John's Journal...


The War at Long Creek, Part One

Click to enlargeEditor’s Note: Gene Brooks of Dublin, Georgia, hunts hogs in three different states and is on call to a large number of landowners and farmers. When a bad hog or a pack of hogs starts eating and destroying crops, tearing up roads and killing dogs, then landowners and farmers call Brooks. Brooks' motto is, "Have Dogs, Will Travel." Although Brooks catches and removes any hog or group of hogs that terrorizes the landscape, he specializes in "killer" hogs. Killer hogs have been hunted before by other hog hunters and are so bad that they leave bulldogs, curs and hounds lying on the ground like casualties from a bombing raid. For the next two weeks, we'll look at the man, his dogs and the hogs he hunts.

Click to enlargeOn the way to Long Creek, Gene Brooks began to remember his last encounter with the bad boar of Long Creek. "The first time I hunted him, he cut up five of my dogs and broke free," Brooks recalls. "I knew he was bad, and I knew he was dangerous, but he was a hog that had to be caught and taken off the land. He was destroying too many crops and causing too much trouble. I understood ahead of time that the dogs and I would do what we had to do to catch this bad boar. In times past, he'd killed two of my really good dogs and cut up nine more. This hog was a warrior in every sense of the word - savage, cunning and deadly. I knew that when I went to hunt him, there would be dogs and blood in the air. I just hoped that none of my good dogs would get killed."

Click to enlargeWhen Brooks let the curs out to find the hog, they struck immediately, and the race started. Brooks and his hunting partner that day, Trip Neal, took the two catch dogs, Blackjack and Jack, on leashes to follow the curs until they bayed the hog. When the curs finally bayed the hog, Brooks and Neal ran with the bulldogs to the fight. "When we arrived, dogs were in the air, and the hog was cutting and slashing like a warrior of old," Brooks remembers. "Sailor, Buster and Bo were the only dogs still standing. The other three cur dogs were bleeding and wounded, and I got there in time to see Petey fight her last fight. (Petey, a female cur and one of Brook's best running dogs, was killed on this hunt). Petey went in to catch the hog by the ear. As soon as she locked on that big boar's ear, he threw his head up and then to the side, and his razor-sharp tusks cut Petey's throat. By the time I reached Petey, she'd bled to death. The hog was so tough that Buster, Sailor and Bo couldn't keep him bayed. That hog scattered the pack, ran about 100 yards and then backed up beside a big tree and dared the dogs to come get him."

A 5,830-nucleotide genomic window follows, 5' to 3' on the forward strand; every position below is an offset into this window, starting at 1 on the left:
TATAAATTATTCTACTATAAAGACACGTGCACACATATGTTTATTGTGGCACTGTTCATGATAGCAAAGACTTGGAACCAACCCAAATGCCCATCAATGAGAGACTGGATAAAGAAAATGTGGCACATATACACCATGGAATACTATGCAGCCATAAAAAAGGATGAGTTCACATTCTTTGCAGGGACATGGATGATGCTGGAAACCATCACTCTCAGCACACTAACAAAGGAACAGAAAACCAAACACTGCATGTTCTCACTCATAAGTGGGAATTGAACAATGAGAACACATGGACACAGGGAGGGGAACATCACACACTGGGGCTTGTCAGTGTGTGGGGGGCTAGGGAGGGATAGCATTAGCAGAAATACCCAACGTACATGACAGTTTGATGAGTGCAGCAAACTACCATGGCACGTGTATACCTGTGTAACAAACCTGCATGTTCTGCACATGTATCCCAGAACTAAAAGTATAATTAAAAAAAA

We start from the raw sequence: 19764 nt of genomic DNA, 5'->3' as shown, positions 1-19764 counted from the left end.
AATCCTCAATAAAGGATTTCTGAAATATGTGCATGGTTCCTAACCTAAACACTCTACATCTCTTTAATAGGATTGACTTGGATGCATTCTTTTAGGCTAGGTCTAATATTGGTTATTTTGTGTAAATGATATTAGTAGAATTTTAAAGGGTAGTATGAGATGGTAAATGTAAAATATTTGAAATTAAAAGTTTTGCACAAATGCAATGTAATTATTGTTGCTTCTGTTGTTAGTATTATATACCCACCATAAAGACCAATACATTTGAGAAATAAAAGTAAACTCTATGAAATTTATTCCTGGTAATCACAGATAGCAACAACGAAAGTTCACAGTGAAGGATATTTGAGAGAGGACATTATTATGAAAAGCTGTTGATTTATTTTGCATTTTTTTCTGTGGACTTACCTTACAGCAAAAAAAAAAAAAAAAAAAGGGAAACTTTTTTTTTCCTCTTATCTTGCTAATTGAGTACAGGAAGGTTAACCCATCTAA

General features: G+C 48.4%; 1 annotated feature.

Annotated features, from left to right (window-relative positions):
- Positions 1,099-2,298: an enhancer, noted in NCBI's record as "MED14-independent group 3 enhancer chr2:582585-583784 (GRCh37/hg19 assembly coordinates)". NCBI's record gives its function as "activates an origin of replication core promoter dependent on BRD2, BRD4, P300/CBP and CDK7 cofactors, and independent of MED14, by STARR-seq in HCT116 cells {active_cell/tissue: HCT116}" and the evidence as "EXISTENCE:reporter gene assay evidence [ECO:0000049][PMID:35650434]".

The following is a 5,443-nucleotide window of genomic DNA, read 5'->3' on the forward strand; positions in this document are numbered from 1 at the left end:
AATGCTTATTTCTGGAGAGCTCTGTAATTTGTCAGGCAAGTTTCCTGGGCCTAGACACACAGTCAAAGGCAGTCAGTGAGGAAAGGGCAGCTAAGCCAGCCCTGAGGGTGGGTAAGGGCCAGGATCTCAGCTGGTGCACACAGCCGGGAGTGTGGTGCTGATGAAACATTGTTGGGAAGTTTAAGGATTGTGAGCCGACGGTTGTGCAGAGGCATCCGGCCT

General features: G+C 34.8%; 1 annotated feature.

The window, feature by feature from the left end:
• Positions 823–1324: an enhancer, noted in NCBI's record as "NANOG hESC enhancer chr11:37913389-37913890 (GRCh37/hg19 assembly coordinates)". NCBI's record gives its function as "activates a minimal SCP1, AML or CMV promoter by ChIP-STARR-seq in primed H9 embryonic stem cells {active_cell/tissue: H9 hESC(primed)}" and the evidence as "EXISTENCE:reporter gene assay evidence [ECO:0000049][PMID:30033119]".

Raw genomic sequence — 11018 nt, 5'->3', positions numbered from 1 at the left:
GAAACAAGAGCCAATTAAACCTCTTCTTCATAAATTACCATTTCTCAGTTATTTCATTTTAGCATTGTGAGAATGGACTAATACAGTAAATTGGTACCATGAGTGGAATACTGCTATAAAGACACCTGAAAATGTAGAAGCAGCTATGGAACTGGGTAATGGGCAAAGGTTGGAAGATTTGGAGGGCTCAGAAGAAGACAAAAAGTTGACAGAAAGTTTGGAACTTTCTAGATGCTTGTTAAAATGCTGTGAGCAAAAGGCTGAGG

Click to enlargeBrooks then turned loose Blackjack and Jack, two veteran bulldogs. Big, strong, tough and courageous, they had caught and held many a big boar until Brooks and his hunting partner could throw the hogs, tie them and drag them out of the woods. These bulldogs had faced slashing tusks before. They knew how to go in and grab a hog by the nose, the jaws or the ears and not get cut. They were quick, strong and experienced in battle. And when they latched on to a hog's head, they wouldn't turn loose until the hog was thrown and tied. That's the mission of a catch dog-the job for which he's born and bred.


Check back each day this week for more about HE HUNTS KILLERS...

Day 1 - About the Killer Hunter
Day 2 - About the Hogs
Day 3 - The War at Long Creek, Part One
Day 4 - The War at Long Creek, Part Two
Day 5 - The War at Long Creek - Part Three


Entry 282, Day 3